Storm of Corruption Investigations Lashes China’s Financial Industry
The banking industry is now a focus of the Chinese regime’s two-years plus anti-corruption campaign. In the past week, two high-ranking banking executives were taken away for investigation, and another committed suicide.
The Bank of Beijing, whose largest shareholder is the Beijing municipal government, announced on the evening of Feb. 2 that Lu Haijun, a board member, is being investigated for “serious violations of Party discipline.”
The stock phrase is often used for corruption cases. When a Chinese Communist Party (CCP) member is formally investigated, he or she undergoes the abusive interrogation called “shuanggui,” which often includes torture.
Also on Feb. 2, the president of a branch of the Industrial and Commercial Bank of China in Cangzhou in northern China’s Hebei Province committed suicide by jumping off his branch’s building, according to state news media.
A source with knowledge of the matter told the state-run Guangming Daily that the president’s suicide followed a meeting in the bank. What happened at the meeting has not been reported, and the name of the dead man has not been released.
On Jan. 31, multiple mainland Chinese media outlets confirmed that Mao Xiaofeng, the president of China’s biggest private bank, Minsheng Bank, was recently taken away by the CCP’s Central Commission of Discipline and Inspection (CCDI) for investigation.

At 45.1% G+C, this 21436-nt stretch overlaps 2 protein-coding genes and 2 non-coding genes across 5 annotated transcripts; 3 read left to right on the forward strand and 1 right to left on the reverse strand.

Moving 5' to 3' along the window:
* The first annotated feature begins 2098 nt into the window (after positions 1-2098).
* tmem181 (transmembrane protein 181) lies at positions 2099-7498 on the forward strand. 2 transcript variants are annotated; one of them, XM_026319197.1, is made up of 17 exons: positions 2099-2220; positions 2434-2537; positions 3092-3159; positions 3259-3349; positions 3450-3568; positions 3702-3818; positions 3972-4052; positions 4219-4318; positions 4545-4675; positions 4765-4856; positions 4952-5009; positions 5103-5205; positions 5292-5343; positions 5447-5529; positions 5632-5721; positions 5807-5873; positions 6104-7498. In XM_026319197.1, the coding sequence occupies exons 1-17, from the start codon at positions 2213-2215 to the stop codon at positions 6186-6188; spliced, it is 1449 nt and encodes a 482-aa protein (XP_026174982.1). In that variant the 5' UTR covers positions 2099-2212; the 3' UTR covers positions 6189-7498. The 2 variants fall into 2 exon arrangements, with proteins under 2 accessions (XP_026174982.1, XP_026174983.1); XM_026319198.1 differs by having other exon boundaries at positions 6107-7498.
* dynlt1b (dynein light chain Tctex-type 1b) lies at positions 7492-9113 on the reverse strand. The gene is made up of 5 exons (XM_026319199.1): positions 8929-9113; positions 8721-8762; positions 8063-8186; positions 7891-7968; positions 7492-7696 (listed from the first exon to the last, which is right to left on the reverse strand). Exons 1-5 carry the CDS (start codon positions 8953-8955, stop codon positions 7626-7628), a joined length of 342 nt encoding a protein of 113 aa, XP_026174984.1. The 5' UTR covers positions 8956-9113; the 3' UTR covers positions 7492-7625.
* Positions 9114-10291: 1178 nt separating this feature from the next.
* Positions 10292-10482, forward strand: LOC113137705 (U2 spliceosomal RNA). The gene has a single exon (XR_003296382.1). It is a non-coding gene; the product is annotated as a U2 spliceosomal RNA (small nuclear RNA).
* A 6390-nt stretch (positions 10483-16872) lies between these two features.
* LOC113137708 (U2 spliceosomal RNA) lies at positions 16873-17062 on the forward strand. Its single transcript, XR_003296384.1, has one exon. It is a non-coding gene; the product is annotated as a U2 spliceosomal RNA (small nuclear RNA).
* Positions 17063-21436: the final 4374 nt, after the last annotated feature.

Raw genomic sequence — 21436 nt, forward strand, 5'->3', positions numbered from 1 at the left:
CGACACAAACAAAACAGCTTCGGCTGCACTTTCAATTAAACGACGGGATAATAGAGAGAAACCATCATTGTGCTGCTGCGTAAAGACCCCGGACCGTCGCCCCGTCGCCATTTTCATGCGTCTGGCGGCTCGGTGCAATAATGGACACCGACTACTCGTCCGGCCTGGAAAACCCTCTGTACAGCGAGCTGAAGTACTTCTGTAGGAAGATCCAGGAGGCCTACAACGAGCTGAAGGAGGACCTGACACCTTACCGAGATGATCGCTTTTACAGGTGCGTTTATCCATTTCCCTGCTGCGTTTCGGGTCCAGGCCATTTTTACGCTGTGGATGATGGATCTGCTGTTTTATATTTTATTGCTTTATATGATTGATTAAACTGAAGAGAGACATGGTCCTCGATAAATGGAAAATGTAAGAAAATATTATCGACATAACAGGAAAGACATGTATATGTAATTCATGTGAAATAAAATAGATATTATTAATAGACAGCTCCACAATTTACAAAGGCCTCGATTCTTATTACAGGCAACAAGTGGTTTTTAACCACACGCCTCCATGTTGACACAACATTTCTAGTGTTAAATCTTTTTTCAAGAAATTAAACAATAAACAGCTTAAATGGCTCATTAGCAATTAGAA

An insider has said that Mao’s detention was related to the corruption investigation of the high-level communist official Ling Jihua, according to the mainland finance magazine Caixin. Ling was the former top aide for former Chinese Communist Party head Hu Jintao and was vice chair of the Chinese People’s Political Consultative Commission at the time of his arrest.
Mainland China’s media have given intense coverage to these scandals involving top bank executives. The Wall Street Journal has reported that CCDI head Wang Qishan recently established a department to focus on financial sector, according to an anonymous Chinese official.
“Finance is Wang Qishan’s old stomping ground. He knows how the industry works,” the official said. Wang served as vice president of People’s Bank of China and then president of China Construction Bank in the 1990s’. Wang also served as the General Office chief of the State Economic Structural Reform Commission from 2000 to 2002.
Anti-corruption storm clouds started gathering over China’s financial industry last year. According to the Guangzhou-based Southern Metropolis Daily eight high executives of China’s medium and small banks were sacked for corruption in 2014. According to the report, the storm will break over the financial industry this year.